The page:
Concurrent cereal allergy in children with cow's milk allergy manifested with atopic dermatitis
Article first published online: 5 AUG 2003
Clinical & Experimental Allergy
Volume 33, Issue 8, pages 1060–1066, August 2003
How to Cite
Järvinen, K.-M., Turpeinen, M. and Suomalainen, H. (2003), Concurrent cereal allergy in children with cow's milk allergy manifested with atopic dermatitis. Clinical & Experimental Allergy, 33: 1060–1066. doi: 10.1046/j.1365-2222.2003.01741.x
- Issue published online: 5 AUG 2003
- Article first published online: 5 AUG 2003
- Submitted 21 October 2002; revised 21 February 2003; accepted 27 March 2003
- atopic dermatitis;
- atopic eczema;
- atopy patch test;
- cereal allergy;
- cow's milk allergy;
- skin prick test;
- wheat allergy
Background There is increasing consensus about the significance of food allergens in the pathogenesis of atopic dermatitis (AD) in infancy and childhood, with cow's milk and egg accounting for most of the reactions. Previous studies have indicated that multiple food sensitization, such as cereals, is very common in patients with cow's milk allergy (CMA). Evidence is lacking, however, as to its clinical relevance.
Objective The purpose of this study was to determine the concurrent occurrence of cereal allergy among children with challenge-proven CMA who have residual symptoms, such as AD and/or gastrointestinal symptoms, during cow's milk elimination diet. Further, we sought to evaluate the utility of patch testing in prescreening foods other than cow's milk behind allergic symptoms in children.
Methods The study population comprised 90 children, aged from 2.5 to 36 months (mean 1.1 years), with challenge-proven CMA. As a result of residual symptoms during meticulous cow's milk elimination diet (AD: n=80, and gastrointestinal: n=10), the children were put on a cereal elimination diet (oats, wheat, rye, and barley) and skin prick tests (SPT) and patch testing with cereals were performed. Open cereal challenge was performed to confirm cereal allergy.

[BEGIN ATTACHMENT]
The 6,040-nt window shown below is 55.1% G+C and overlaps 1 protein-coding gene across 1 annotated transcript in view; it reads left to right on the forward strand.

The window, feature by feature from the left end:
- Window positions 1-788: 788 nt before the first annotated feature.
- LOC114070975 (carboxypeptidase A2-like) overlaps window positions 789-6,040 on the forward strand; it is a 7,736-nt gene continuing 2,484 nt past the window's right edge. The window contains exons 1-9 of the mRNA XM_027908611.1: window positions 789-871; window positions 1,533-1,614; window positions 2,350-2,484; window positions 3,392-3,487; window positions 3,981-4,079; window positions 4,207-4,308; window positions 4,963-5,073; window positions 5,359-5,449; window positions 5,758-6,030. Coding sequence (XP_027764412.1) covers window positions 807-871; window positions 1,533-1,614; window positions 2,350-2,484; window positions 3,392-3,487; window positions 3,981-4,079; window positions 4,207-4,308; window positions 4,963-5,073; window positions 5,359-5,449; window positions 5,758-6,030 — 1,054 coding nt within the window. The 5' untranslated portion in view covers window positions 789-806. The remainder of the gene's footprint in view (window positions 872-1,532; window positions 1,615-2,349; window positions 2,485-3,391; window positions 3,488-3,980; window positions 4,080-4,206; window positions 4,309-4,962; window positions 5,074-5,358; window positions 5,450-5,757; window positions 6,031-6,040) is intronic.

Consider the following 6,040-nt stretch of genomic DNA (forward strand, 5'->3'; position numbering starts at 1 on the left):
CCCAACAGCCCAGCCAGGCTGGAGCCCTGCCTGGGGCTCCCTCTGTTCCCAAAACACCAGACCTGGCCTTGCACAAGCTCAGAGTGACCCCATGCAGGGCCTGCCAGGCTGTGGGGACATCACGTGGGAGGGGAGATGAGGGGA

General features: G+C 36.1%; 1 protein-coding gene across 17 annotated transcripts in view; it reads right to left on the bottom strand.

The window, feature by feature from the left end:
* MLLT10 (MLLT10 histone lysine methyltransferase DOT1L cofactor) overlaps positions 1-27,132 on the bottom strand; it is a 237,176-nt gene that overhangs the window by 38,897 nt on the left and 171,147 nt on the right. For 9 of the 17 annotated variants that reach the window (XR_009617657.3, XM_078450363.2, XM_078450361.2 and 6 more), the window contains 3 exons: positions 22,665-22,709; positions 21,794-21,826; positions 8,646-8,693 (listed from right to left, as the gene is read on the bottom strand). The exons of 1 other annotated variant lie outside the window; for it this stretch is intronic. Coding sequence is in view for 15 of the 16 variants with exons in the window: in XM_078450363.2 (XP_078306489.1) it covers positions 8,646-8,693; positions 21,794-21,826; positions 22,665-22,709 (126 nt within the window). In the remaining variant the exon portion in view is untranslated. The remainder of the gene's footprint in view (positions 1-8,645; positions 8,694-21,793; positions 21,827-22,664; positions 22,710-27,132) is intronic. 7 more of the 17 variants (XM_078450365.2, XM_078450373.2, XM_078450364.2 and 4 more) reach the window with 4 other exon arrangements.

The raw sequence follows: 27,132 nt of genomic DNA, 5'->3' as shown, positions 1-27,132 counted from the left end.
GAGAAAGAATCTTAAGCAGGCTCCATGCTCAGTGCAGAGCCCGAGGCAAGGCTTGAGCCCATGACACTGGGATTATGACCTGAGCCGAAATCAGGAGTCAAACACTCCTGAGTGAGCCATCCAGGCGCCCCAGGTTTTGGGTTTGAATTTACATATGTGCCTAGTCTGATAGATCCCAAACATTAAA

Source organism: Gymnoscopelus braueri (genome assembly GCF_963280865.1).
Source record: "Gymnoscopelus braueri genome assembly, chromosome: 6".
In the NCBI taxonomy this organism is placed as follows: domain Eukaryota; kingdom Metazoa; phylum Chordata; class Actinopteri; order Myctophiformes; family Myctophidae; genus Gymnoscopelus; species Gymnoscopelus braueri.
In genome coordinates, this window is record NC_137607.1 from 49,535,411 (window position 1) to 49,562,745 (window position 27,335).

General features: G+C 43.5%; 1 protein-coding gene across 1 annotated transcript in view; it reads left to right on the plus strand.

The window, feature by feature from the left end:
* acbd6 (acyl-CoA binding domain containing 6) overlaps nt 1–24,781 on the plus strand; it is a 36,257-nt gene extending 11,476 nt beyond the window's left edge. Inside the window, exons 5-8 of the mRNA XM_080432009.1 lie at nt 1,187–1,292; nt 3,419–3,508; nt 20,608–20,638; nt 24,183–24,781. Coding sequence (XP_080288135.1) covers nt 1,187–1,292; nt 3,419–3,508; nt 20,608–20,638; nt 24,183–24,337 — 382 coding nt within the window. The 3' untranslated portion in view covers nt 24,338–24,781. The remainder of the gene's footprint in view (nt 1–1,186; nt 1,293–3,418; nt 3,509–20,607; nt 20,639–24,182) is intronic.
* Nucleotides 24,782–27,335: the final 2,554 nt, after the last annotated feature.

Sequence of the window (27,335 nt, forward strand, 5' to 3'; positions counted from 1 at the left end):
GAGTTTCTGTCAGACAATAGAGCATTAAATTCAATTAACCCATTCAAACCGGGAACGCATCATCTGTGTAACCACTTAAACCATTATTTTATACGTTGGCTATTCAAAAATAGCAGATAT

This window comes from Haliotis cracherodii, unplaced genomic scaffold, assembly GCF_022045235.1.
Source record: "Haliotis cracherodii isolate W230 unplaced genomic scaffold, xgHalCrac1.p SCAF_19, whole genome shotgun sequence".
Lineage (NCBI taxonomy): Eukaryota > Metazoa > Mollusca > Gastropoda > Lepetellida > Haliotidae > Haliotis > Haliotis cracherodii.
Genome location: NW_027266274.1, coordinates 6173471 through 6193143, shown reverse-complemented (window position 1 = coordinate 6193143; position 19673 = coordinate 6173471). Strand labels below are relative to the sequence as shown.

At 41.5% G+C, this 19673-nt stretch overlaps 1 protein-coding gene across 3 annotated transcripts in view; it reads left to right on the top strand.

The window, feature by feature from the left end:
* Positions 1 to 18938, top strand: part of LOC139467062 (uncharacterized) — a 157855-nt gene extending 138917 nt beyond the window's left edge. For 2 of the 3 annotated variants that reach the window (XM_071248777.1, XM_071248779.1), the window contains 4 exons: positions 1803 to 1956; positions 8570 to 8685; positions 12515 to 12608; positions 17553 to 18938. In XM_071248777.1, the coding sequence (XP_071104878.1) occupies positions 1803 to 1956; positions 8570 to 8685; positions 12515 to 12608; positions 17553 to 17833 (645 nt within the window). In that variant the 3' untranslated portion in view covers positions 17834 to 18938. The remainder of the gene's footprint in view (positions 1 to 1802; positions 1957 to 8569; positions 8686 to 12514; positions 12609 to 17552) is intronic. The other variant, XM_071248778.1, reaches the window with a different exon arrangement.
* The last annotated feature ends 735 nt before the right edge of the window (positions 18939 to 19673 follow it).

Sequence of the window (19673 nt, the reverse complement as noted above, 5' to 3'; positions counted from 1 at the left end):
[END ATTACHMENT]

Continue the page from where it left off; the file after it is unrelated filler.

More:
Results Cereal challenge was positive in 66 (73%) of the children with CMA. Of them, 17% reacted with immediate reactions and delayed-onset reactions were seen in 83% of the children. SPT was positive in 23%, patch test in 67%, and either SPT or patch test was positive in 73% of the children with cereal allergy. SPT gave the best positive predictive value, whereas SPT together with patch test gave the best negative predictive value.
Conclusions Residual symptoms, such as eczema or gastrointestinal symptoms in CMA children may be a sign of undetected allergy to other food antigens. SPT with cereals aids in diagnosing cereal allergy in small children, especially when used together with patch testing.